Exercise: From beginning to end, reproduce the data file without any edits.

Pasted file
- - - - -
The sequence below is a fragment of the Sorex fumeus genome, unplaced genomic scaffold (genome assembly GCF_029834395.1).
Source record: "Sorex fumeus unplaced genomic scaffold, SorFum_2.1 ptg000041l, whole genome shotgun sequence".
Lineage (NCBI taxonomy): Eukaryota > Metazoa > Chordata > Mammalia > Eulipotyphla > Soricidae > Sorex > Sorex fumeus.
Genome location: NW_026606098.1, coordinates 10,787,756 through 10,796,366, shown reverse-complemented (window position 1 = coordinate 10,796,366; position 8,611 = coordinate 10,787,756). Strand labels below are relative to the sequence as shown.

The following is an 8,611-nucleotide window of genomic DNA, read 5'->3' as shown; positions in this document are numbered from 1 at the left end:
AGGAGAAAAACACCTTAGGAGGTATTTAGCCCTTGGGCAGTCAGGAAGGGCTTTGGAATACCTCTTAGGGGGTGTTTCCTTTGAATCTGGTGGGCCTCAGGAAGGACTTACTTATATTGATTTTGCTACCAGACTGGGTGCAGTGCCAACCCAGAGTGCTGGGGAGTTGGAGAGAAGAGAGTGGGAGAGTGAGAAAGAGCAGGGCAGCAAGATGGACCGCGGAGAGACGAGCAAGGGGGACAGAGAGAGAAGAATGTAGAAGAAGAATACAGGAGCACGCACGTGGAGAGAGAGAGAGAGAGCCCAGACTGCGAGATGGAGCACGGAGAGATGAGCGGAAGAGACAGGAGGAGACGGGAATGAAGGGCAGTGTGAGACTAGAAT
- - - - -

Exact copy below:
The sequence below is a fragment of the Sorex fumeus genome, unplaced genomic scaffold (genome assembly GCF_029834395.1).
Source record: "Sorex fumeus unplaced genomic scaffold, SorFum_2.1 ptg000041l, whole genome shotgun sequence".
Lineage (NCBI taxonomy): Eukaryota > Metazoa > Chordata > Mammalia > Eulipotyphla > Soricidae > Sorex > Sorex fumeus.
Genome location: NW_026606098.1, coordinates 10,787,756 through 10,796,366, shown reverse-complemented (window position 1 = coordinate 10,796,366; position 8,611 = coordinate 10,787,756). Strand labels below are relative to the sequence as shown.

The following is an 8,611-nucleotide window of genomic DNA, read 5'->3' as shown; positions in this document are numbered from 1 at the left end:
AGGAGAAAAACACCTTAGGAGGTATTTAGCCCTTGGGCAGTCAGGAAGGGCTTTGGAATACCTCTTAGGGGGTGTTTCCTTTGAATCTGGTGGGCCTCAGGAAGGACTTACTTATATTGATTTTGCTACCAGACTGGGTGCAGTGCCAACCCAGAGTGCTGGGGAGTTGGAGAGAAGAGAGTGGGAGAGTGAGAAAGAGCAGGGCAGCAAGATGGACCGCGGAGAGACGAGCAAGGGGGACAGAGAGAGAAGAATGTAGAAGAAGAATACAGGAGCACGCACGTGGAGAGAGAGAGAGAGAGCCCAGACTGCGAGATGGAGCACGGAGAGATGAGCGGAAGAGACAGGAGGAGACGGGAATGAAGGGCAGTGTGAGACTAGAAT